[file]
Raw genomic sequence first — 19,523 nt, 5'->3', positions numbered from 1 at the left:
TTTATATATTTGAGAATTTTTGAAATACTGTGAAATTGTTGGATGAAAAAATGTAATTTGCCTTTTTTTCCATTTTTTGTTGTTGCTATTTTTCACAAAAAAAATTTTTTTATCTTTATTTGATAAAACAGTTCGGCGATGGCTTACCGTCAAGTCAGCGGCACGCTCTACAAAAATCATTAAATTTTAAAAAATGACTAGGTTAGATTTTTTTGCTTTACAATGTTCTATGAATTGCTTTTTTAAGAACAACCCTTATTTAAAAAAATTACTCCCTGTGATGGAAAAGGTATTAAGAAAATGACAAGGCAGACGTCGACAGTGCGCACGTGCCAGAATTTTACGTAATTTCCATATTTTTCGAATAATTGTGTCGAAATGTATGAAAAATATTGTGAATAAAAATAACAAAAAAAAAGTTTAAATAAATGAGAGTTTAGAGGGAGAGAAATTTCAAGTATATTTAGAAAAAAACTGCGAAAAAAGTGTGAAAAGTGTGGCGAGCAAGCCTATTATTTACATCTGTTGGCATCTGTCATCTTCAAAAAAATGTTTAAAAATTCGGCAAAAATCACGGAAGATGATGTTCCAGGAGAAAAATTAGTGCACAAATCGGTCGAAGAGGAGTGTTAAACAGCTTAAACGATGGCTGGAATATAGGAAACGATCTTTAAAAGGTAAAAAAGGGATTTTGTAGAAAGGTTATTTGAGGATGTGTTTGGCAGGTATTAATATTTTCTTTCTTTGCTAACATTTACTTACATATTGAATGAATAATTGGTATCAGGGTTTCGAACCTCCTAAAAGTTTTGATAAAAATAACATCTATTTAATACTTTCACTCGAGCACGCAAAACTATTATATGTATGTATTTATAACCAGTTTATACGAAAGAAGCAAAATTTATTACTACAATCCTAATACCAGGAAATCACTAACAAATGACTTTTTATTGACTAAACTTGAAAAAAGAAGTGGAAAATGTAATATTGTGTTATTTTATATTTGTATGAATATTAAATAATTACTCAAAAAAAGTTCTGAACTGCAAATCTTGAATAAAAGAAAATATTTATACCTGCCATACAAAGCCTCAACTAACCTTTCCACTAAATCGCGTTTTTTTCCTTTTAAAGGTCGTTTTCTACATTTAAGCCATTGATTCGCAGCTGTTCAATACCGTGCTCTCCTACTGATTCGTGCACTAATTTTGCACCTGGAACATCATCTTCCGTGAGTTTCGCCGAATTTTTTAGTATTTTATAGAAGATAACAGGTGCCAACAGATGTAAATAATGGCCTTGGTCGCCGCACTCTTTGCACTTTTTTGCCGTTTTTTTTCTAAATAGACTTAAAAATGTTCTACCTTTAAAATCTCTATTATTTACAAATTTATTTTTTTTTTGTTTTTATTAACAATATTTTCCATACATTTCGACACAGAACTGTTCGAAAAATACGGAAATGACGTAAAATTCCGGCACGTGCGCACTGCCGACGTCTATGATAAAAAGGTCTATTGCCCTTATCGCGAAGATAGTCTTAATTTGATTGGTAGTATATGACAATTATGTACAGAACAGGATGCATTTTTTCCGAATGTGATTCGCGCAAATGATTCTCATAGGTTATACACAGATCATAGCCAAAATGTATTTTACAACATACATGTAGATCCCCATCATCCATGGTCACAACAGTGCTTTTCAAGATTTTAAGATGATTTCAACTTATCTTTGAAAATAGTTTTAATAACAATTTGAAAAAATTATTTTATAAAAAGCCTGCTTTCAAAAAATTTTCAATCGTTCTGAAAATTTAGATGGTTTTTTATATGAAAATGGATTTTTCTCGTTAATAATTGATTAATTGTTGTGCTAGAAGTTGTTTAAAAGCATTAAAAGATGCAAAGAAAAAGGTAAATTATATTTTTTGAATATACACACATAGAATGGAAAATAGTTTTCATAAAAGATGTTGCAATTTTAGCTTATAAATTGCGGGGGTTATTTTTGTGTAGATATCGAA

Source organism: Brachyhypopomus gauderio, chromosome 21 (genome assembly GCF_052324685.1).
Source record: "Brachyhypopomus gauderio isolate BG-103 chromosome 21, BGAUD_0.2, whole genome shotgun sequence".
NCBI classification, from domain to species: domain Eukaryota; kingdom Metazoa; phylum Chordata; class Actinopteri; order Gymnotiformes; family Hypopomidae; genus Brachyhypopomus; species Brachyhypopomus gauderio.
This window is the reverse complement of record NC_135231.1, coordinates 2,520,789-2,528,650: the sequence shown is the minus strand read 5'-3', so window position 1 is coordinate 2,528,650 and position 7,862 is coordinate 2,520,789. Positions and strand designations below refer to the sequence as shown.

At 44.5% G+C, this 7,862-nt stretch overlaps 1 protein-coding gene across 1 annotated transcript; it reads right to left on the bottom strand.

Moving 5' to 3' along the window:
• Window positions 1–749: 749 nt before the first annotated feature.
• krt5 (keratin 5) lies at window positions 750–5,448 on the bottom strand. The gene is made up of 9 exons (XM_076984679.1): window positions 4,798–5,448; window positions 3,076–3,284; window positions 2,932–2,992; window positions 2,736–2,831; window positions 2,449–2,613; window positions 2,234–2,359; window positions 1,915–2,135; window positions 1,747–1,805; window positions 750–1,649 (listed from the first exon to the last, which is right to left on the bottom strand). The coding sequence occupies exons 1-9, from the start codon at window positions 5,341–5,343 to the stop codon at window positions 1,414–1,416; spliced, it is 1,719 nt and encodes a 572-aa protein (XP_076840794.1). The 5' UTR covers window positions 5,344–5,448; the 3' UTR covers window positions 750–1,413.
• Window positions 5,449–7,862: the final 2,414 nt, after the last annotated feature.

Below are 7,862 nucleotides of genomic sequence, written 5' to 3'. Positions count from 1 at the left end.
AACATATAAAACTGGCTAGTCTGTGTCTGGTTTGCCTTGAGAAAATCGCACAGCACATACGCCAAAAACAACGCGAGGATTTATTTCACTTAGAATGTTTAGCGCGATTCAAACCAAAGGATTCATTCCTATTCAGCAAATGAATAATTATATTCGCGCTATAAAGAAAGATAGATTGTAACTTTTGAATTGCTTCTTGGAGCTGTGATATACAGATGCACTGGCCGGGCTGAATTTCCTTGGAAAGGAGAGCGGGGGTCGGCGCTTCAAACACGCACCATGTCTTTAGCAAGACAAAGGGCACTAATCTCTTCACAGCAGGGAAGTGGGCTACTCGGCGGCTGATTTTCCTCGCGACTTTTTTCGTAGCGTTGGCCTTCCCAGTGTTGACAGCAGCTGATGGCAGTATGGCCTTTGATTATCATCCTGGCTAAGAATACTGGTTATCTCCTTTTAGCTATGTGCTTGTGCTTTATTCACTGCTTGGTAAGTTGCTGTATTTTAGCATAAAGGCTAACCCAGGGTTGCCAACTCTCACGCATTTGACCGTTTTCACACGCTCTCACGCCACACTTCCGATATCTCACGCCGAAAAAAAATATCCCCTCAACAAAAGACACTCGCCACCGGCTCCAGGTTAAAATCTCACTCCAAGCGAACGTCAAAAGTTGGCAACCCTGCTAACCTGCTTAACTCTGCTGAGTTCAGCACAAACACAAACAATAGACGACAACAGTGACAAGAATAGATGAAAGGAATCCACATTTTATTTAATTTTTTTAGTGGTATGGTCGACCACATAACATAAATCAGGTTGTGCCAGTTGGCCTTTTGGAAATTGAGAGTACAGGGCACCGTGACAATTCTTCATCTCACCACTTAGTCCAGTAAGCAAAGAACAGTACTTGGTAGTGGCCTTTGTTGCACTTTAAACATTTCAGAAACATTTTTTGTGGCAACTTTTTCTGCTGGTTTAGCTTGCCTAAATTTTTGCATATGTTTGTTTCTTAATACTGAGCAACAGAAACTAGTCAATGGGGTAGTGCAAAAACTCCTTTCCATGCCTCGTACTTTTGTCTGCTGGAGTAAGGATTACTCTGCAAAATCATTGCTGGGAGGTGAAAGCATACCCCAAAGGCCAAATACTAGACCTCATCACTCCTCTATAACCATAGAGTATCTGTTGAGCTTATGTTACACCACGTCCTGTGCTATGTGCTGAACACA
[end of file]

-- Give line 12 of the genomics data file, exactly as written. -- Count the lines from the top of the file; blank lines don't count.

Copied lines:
Below are 7,862 nucleotides of genomic sequence, written 5' to 3'. Positions count from 1 at the left end.